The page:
Embraer has secured the first steep-approach approval for its re-engined E2 family, with certification of the 190-E2 variant.
Steep-approach approval is a condition of operations to certain airports including London City, which has a 5.5° glideslope – an angle nearly twice that of a typical glidepath, even after its reduction from the original 7.5°.
The UK Civil Aviation Authority says any glideslope exceeding 4.5° requires specific approval. London City is the only UK airport with such a feature.
Speed and flightpath control become more demanding with increasing approach angle,” says the authority.
“The ability to track a steep approach path, especially to regain the glideslope from above, depends upon an aircraft having adequate residual throttle movement to make the necessary corrections.”
Embraer says the E190-E2 obtained European Union Aviation Safety Agency steep-approach certification on 11 May.
It uses a software upgrade an a ‘steep approach’ switch on the instrument panel to command a slight reconfiguration of the control surfaces. Cockpit commonality means E2 pilots already cleared for the London City approach on the earlier E190 do not need simulator training.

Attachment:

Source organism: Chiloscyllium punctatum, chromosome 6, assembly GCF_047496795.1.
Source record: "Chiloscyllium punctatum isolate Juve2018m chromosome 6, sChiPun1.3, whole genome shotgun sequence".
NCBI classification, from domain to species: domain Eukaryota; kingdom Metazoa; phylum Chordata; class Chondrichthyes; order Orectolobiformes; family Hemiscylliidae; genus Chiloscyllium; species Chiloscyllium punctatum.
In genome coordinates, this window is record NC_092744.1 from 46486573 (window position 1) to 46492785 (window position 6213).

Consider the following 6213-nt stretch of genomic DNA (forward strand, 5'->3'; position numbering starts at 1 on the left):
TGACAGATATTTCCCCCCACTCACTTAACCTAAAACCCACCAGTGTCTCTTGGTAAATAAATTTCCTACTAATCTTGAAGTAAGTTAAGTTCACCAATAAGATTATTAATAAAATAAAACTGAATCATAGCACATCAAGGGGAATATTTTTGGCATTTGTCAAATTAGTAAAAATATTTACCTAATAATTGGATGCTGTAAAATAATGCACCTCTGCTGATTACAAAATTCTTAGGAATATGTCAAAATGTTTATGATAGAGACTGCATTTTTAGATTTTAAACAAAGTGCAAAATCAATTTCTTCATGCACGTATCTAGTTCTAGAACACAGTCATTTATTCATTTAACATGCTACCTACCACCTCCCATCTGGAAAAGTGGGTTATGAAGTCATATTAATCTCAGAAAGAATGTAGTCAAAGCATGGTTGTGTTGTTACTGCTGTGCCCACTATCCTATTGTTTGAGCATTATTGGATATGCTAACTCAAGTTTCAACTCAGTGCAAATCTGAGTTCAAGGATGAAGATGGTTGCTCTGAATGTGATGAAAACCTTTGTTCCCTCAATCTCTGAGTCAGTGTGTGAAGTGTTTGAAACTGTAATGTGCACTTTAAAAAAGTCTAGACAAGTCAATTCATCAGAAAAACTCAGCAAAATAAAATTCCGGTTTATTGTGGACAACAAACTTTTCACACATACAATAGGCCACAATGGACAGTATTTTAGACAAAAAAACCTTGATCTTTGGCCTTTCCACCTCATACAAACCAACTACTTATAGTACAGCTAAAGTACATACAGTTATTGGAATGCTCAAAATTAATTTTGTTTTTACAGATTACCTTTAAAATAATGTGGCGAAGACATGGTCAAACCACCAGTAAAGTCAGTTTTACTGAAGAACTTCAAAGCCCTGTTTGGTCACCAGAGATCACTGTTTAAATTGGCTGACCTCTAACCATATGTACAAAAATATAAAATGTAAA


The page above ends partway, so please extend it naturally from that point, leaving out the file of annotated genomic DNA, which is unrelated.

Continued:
The E-Jet family has had a strong presence at London City, with the main carrier – British Airways’ regional BA CityFlyer operation – using a fleet of nearly 30 E170s and E190s.
Carriers including KLM Cityhopper, Lufthansa, Alitalia and LOT have also used E-Jets for services to the downtown airport.
“Our investment in eight new Code C aircraft stands was made with this aircraft in mind,” says London City chief operating officer Alison FitzGerald.
She says the E2, with its longer range, lower noise and increased fuel efficiency, will be a “game-changer” for the airport.
Embraer says the noise footprint for the E190-E2 is 63% smaller than that of the E190s operating from London City, and it will be the only aircraft operating at the facility to meet ICAO Chapter 14 noise standards, adopted by the ICAO Council in 2014.